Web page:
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4.2 out of 5 stars
4.2 out of 5 stars
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The Science of the Discworld II is another highly readable book from Pratchett, Stewart and Cohen that uses the interaction between the Discworld and the Wizards accidental `roundworld' universe to teach some interesting ideas about evolution. The first book covered physics pretty well, it is good to see that the authors have found something new and interesting to discuss in this latest tome.

The story is set on the Discworld. The Wizards of Unseen University have accidentally created a universe. But this is a universe without magic, where worlds are spherical rather than discs. They set about observing this universe from its creation through to the formation of life. Sometime after the events of the previous books, elves have managed to infest the roundworld and are playing merry hell with the concept of storytelling. It is up to the Wizards to see that things take their natural course, and a certain W. Shakespeare gets born.

Each chapter of the entertaining and usually hilarious Discworld story from Pratchett alternates with a chapter of real science from Stewart and Cohen (both great communicators with wry senses of humour) which explains in our terms what just happened in the Discworld story.

It's well written, easy to follow, introduced me to many scientific concepts that I did not know about previously, and is probably the most educational book I have ever read. So many of the ideas and explanations were firmly lodged in my mind after reading this, many more than remain from my student days, when I was supposed to be studying this kind of thing! (But which I didn't really study too hard because I spent most of my time reading Terry Pratchett books...)

It's an excellent book, one that I highly recommend. 5 stars unreservedly.
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on 11 August 2006
I like Pratchett, and I like science, and I liked the first SODW book. However, this one doesn't weave the two strands quite so elegantly, and to some extent, the discworld part could quite easily have been dropped altogether - it's a bit lame by Pratchet's standards. The science this time round leans more towards sociology/anthropology with the concept dominating being that of 'homo narritavans' rather than sapiens - the story telling ape. This is a good tack to take, and they explore a neuro-semantics type view of the world - that we constrain and limit our understanding by wrapping ourselves in stories and linguistic prisons that then make it difficult to 'think outside the box'. All this is true, but just seems to be a little hammy in style; the first book flowed and was a cracking read, this makes the same points in several different ways, and as previously noted by other reviews, can border on paternalism at times.

Still a worthwhile read, however, and for Pratchet fans the discworld bit will add a little entertainment.
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on 27 May 2005
I found this book an entertaining and critical read on numerous issues of science, especially the 'human' sciences. Unlike several other review, I don't feel that this book attempts to 'ram views down your throat'. Quite the opposite, it is a sterling attempt at defending and promoting the qualities of critical reasoning and the questioning of authority.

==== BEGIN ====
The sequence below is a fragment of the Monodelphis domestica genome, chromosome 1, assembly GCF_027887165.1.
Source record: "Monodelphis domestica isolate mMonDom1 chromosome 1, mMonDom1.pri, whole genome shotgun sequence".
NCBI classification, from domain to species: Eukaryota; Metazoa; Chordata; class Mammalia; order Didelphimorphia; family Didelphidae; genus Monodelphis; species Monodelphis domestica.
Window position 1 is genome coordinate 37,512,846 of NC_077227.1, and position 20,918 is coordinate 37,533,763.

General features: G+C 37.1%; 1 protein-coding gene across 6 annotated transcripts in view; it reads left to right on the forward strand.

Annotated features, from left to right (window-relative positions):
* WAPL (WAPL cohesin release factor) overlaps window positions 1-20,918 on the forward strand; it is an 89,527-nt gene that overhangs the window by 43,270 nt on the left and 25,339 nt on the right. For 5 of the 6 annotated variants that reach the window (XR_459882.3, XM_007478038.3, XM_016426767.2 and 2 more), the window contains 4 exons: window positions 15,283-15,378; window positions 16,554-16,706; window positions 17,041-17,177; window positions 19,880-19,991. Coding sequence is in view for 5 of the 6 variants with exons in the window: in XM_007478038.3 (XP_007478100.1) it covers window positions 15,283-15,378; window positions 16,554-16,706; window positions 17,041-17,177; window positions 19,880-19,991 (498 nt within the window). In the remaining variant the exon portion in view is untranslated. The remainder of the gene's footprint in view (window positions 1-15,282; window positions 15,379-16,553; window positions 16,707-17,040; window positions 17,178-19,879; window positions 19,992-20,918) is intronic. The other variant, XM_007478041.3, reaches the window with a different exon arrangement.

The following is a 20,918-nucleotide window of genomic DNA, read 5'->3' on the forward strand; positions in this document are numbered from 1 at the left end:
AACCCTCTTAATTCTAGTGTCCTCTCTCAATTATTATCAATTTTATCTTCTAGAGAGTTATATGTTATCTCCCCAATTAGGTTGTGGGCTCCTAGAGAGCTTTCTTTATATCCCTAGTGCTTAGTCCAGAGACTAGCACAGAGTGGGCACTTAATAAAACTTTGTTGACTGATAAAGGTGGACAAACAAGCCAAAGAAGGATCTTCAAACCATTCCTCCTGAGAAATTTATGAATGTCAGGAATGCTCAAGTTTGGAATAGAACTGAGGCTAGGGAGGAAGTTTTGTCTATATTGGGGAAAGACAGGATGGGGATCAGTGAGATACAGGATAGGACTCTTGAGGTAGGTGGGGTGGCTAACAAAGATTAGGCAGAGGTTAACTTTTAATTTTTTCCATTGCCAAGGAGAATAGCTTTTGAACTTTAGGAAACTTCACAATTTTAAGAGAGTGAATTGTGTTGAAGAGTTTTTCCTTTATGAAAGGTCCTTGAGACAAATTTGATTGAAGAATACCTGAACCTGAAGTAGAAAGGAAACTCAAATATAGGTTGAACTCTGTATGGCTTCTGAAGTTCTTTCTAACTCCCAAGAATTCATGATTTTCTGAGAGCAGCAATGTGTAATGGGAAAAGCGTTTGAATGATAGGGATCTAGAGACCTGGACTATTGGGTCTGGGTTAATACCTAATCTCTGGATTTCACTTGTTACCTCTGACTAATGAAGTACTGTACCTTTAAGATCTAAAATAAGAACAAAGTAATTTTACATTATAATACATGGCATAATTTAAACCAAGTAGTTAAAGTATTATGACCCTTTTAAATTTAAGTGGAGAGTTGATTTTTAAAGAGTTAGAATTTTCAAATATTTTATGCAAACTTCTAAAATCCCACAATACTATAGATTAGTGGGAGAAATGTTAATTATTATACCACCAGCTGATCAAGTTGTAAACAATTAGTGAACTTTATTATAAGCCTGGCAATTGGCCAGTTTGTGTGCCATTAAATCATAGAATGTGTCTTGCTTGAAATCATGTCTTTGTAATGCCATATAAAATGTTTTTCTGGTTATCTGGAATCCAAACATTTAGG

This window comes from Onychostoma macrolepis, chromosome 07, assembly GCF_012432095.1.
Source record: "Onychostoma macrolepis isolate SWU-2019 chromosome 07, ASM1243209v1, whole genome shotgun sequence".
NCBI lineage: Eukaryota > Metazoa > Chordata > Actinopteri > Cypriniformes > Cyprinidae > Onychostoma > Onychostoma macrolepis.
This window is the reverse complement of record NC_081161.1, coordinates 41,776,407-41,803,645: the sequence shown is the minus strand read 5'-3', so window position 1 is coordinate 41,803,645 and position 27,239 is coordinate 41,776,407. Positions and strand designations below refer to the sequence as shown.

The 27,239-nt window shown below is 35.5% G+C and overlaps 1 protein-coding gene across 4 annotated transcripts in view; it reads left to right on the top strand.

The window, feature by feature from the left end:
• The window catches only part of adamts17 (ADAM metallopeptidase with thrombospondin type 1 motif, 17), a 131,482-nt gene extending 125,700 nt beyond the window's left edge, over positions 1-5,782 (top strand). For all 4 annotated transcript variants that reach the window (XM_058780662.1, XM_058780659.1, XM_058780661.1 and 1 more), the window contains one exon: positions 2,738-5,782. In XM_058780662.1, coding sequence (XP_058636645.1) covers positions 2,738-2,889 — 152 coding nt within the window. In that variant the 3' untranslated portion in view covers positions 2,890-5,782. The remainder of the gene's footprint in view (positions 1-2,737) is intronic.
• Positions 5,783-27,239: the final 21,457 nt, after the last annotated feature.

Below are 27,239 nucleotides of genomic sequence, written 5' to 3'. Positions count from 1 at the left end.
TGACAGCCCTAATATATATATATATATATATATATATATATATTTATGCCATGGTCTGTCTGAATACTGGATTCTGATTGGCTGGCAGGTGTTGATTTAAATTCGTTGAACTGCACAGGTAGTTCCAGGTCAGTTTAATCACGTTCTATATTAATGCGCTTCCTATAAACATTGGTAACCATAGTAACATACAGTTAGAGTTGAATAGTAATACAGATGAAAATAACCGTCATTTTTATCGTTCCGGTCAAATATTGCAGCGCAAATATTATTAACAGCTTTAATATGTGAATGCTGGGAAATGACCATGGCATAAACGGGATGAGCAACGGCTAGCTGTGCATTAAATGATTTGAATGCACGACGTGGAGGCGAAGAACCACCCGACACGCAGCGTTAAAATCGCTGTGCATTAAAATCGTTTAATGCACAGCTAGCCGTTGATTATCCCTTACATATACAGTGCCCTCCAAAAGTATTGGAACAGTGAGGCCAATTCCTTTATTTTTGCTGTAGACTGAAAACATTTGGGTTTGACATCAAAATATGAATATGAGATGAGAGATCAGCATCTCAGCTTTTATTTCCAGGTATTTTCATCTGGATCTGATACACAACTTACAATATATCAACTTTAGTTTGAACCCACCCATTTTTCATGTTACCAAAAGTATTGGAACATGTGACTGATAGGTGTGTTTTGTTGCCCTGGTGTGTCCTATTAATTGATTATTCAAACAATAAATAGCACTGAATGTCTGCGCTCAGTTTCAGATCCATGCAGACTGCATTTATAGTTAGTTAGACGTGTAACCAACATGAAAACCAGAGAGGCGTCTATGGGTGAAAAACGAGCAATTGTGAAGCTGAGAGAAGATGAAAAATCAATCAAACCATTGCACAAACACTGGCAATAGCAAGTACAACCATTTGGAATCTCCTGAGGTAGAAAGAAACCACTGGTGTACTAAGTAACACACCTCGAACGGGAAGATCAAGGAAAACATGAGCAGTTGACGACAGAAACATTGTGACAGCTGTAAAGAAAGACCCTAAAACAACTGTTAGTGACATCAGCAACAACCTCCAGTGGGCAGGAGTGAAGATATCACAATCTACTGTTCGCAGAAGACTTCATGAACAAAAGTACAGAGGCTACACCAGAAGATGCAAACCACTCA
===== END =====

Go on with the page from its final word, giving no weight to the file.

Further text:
Some reviewers have also felt that it is anti-religious. I would disagree, it does not denigrate the importance of religion in the lives of human beings, however it opposes the universalistic pretensions of numerous religions, which claim to be the 'only' truth. I do disagree with the book on the topic of the origin of religion, namely that religion originates in error - mistakes regarding the structure of the natural world. I think it was already Durkheim that put forward a far more meaningful origin for religion as a 'reification' of society.
P. S. - if you're buying this book for the Discworld story, it's not for you. It's a book about science not Discworld.
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on 13 May 2013
A theory goes that there are infinite parallel universes which branch off every millisecond - in one, you wore your red top today, and in one, you went with blue. In one, you missed the bus, and in one, you caught it. In one universe, I start with the science, and in one universe, I start with the Discworld.

At the heart of the book is yet another beautifully crafted Discworld story written with usual finesse by Sir Terry Pratchett, in which the wizards of Unseen University inadvertently pay a visit to Roundworld, a planet that's not dissimilar from our Earth. Alright, I'm not going to lie, it is Earth.

Anyway, during these chapters, the wizards attempt to thwart the evil elves by means of Shakespeare, which is all I'm willing to say without giving away too many spoilers. Besides, that's only half the novel - the story of the wizards only consumes the oddly-numbered pages. Strange of Pratchett, to want to be odd.

But throughout the book, the adventuring wizards are replaced by science writers Ian Stewart and Jack Cohen, who explain the real-life science behind most of the novel, in a way that compliments the story perfectly whilst still teasing the brain to the point of self-flagellation.

But that's hardly a problem - okay, perhaps the book's not for everyone, but for thinkers, science fans and general lovers of the Discworld, it's interesting to discover what makes the Discworld, and subsequently its creation, the planet Earth, really tick.